In Asia, face masks have long been part of everyday life. In Germany, on the other hand, it is a completely new experience to see people wearing them in public spaces.
In Christoph Peters' 2014 novel Mr. Yamashiro Prefers Potatoes, the protagonist, a Japanese pottery kiln builder, was admitted to a hospital in the northern German state of Schleswig-Holstein. To the utter consternation of everyone around him, he slipped on a surgical mask. While Mr. Yamashiro wanted to protect the other patients because he felt a cold coming on, they were taken aback by his move.
These days, no one would have batted an eyelid.
Weeks into the COVID-19 outbreak, people in Germany are also now seen with protective face masks either dangling around their necks, ready to be pulled on, or already half covering their faces.
The masks are mandatory if you want to enter a store, and when using public transportation. Like toilet paper sculptures or spit protection walls, will face masks now become an icon of the coronavirus crisis in Germany?
Germans wary about covering faces
Germans may be wearing them, but many people are still skeptical about mandatory face masks just four weeks after the health minister, Jens Spahn, said there was no need for a national mask requirement.
Apart from health concerns, religious reasons might also play a role in the skepticism, with reservations among some people in society about veils and veiling in general.
Going back thousands of years, the biblical Adam and Eve bashfully began to wear loincloths when they were banished from Paradise, hiding their nudity from strangers' prying eyes. Is wearing a simple face mask a metaphor for lost innocence? Demonizing masks and diseases has a long tradition that takes us back to the Middle Ages when entire cities were burned to the ground to fight epidemics.
Doctors who treated victims of the plague wore scary beaked masks that became synonymous with death and the hopelessness of the bubonic plague. Doctors in operating rooms only began to wear surgical masks much later. Illustrations in medical history museums show that as late as the 19th century, doctors operated without mouth and nose protection.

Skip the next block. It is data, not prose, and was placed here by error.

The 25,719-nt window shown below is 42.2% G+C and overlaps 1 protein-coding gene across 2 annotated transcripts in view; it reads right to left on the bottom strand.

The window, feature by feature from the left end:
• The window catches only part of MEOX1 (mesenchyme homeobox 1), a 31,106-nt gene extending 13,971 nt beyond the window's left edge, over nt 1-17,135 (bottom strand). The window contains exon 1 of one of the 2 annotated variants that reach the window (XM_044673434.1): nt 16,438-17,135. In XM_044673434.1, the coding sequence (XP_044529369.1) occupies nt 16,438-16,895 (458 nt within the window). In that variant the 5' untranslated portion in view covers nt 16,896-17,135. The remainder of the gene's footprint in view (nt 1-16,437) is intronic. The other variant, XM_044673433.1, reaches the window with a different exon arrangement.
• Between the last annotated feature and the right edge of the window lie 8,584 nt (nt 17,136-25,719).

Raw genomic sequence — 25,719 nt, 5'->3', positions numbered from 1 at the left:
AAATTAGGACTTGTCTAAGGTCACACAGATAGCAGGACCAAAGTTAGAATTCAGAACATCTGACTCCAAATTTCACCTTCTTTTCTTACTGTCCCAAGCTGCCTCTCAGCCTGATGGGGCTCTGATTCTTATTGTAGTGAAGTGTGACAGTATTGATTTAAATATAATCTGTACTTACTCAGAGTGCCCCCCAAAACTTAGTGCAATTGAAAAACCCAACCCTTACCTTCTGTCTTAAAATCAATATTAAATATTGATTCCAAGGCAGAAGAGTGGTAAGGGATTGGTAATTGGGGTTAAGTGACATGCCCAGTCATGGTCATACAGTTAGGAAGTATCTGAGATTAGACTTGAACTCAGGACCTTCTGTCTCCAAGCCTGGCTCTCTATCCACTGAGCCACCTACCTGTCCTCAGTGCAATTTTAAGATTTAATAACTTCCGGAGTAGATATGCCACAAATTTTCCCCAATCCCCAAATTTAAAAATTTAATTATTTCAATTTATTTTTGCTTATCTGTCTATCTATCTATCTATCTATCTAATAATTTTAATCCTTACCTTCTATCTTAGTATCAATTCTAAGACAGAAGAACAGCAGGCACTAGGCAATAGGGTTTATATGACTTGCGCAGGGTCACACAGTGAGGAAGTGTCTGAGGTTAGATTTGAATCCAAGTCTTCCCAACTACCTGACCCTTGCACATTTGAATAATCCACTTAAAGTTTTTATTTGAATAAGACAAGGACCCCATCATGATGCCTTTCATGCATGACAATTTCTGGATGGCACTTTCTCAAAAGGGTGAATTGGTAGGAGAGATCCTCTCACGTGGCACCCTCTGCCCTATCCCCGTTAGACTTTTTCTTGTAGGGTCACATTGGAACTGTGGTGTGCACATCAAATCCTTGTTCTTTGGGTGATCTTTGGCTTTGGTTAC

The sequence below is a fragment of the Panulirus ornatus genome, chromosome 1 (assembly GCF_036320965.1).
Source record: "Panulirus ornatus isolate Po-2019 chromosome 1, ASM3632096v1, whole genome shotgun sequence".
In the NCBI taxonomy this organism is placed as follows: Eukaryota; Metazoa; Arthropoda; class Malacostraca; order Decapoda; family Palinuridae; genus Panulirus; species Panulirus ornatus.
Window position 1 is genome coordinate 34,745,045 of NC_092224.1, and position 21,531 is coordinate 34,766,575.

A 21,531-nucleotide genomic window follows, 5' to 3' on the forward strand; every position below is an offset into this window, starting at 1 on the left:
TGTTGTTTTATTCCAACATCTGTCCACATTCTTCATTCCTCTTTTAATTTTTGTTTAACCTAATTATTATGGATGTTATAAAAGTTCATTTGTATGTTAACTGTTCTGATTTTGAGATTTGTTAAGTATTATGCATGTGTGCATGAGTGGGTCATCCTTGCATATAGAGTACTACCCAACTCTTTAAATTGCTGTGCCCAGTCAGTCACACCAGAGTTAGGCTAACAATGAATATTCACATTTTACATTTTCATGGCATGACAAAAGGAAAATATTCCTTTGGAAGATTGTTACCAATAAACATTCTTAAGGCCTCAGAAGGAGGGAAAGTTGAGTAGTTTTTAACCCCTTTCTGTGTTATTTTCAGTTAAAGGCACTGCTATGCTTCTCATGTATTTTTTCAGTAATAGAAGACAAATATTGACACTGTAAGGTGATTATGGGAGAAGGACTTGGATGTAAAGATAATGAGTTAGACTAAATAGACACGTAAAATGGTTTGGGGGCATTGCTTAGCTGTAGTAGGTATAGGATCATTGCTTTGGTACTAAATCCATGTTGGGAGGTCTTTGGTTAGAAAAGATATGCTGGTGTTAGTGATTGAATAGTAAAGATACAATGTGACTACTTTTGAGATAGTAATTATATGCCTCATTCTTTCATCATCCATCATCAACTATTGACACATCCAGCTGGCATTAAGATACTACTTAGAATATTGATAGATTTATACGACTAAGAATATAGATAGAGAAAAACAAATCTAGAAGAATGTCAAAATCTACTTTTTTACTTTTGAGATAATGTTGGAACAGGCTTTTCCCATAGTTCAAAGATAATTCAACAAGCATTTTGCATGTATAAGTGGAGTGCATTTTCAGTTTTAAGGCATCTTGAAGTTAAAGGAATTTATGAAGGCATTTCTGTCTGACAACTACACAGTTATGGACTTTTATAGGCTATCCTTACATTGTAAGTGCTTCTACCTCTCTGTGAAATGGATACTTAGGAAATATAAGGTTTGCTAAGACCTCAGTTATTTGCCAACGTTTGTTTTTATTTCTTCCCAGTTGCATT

In Germany, the specialized field of hospital hygiene was not established until the 1970s. In 1976, authorities published the country's first ever "Federal Health Office Guideline for the Detection, Prevention and Control of Hospital Infections."
In recent years in Germany and Central Europe, emotional debates have flared over Muslim women's various headscarves, veils and garments covering the entire body.
Strawberry-scented face masks
Now, everyone in Germany must wear a face mask, at least in shops and on public transportation. Admittedly, the masks on sale here are not as sophisticated as in other countries. Across Asia, a variety of masks are on offer; they come with pollen filters, humidifiers against dry air and even scented with various fragrances.
In Japan, people wear them as a matter of course out of consideration for others. They have donned face masks to help combat life-threatening germs since the emergence of other pandemics, like the Spanish flu between 1918 and 1920, when their government posted warnings of germs on large posters. Face masks were first made of wire cages covered with fabric, originally used by workers in heavy industry.
Picture from 1948 showing children wearing masks to protect themselves from irradiation in the devastated city of Hiroshima
In Germany, the population did not use face masks at that time — nor did they cover mouths and noses in 1958, when another severe pandemic raged. Largely hushed up by the media, the Asian flu claimed about 30,000 lives. Germany's Südwestrundfunk (SWR) broadcaster, for instance, has but one report in its archives that addresses that epidemic. The report quotes questionable health tips: It recommends gargling with hydrogen peroxide as a preventive measure and taking pills containing formalin. There is no mention of thoroughly washing your hands or wearing face masks.
Stricter hygiene regulations emerged in Germany as late as 2003, during the SARS pandemic. Authorities officially advised people to wash their hands thoroughly; public bathrooms were equipped with disinfectant dispensers. No one, however, wore face masks.
Yet in Asia, with its experience of SARS and MERS, the number of people wearing face masks rose significantly. After the outbreak of bird flu in Asia in 2006, the Hong Kong city council provided 20,000 households with packages of masks. Three years later, the World Health Organization recommended that masks be worn as a prophylactic measure against H1N1 infection in busy public spaces.